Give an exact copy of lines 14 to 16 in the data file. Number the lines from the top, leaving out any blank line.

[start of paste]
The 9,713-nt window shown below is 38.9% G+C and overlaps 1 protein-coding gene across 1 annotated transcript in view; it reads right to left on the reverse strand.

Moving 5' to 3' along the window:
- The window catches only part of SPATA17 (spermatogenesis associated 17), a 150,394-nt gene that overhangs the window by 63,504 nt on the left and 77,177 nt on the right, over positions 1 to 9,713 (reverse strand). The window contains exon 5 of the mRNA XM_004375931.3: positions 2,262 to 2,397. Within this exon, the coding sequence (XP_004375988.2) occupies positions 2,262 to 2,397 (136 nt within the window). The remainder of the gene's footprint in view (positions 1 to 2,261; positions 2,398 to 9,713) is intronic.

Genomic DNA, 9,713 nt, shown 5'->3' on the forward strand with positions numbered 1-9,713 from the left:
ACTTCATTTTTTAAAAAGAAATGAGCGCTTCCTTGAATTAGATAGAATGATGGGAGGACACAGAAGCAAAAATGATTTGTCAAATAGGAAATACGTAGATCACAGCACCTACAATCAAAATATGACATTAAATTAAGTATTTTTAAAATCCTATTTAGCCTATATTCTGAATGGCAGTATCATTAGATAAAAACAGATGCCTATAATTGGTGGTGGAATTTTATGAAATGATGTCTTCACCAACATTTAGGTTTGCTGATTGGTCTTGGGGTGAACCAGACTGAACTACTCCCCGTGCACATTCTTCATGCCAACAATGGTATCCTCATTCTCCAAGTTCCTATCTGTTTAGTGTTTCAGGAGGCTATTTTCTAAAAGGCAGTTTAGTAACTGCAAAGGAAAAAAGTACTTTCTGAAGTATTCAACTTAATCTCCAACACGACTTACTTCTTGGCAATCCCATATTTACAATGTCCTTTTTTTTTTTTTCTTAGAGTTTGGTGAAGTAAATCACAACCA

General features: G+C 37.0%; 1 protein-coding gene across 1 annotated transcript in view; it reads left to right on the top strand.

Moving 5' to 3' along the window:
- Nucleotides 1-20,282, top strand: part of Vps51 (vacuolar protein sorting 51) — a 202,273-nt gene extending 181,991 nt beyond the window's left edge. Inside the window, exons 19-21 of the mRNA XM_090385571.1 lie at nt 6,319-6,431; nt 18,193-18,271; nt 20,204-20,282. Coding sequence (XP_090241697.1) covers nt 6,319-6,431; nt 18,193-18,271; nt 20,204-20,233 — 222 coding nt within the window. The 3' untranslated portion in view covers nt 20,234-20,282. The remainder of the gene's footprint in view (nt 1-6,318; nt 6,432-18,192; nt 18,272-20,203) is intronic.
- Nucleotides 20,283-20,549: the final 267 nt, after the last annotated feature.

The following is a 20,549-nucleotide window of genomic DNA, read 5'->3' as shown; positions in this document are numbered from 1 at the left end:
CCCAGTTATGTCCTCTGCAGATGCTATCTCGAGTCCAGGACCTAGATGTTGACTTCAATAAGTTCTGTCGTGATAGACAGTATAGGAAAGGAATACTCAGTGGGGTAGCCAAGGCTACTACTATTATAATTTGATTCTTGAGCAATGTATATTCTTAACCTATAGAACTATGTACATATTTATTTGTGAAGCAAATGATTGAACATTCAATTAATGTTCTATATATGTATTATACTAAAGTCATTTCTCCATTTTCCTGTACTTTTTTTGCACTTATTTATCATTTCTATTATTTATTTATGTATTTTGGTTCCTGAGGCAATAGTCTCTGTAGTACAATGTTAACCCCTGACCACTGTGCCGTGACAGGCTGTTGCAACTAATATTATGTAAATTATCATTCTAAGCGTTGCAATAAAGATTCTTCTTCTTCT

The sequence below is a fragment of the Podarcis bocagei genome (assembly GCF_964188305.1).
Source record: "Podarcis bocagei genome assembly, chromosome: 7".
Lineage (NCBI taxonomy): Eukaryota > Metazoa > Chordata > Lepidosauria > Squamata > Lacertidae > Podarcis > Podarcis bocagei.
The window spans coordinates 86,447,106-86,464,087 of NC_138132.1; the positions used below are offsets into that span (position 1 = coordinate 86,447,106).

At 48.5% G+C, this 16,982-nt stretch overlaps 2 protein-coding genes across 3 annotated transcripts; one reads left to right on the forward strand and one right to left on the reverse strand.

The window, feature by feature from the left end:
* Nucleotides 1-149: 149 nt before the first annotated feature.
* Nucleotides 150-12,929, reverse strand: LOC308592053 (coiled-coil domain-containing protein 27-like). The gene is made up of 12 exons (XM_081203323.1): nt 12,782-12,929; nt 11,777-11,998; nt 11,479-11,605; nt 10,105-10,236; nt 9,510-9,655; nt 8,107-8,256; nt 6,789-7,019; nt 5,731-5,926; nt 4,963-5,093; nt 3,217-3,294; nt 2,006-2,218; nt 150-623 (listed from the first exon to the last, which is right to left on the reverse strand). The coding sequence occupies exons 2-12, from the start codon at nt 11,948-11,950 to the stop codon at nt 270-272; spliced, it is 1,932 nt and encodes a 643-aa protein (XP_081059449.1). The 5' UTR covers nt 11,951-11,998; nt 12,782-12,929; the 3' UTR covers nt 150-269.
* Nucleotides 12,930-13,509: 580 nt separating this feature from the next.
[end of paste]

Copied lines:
Lineage (NCBI taxonomy): Eukaryota > Metazoa > Chordata > Lepidosauria > Squamata > Lacertidae > Podarcis > Podarcis bocagei.
The window spans coordinates 86,447,106-86,464,087 of NC_138132.1; the positions used below are offsets into that span (position 1 = coordinate 86,447,106).

At 48.5% G+C, this 16,982-nt stretch overlaps 2 protein-coding genes across 3 annotated transcripts; one reads left to right on the forward strand and one right to left on the reverse strand.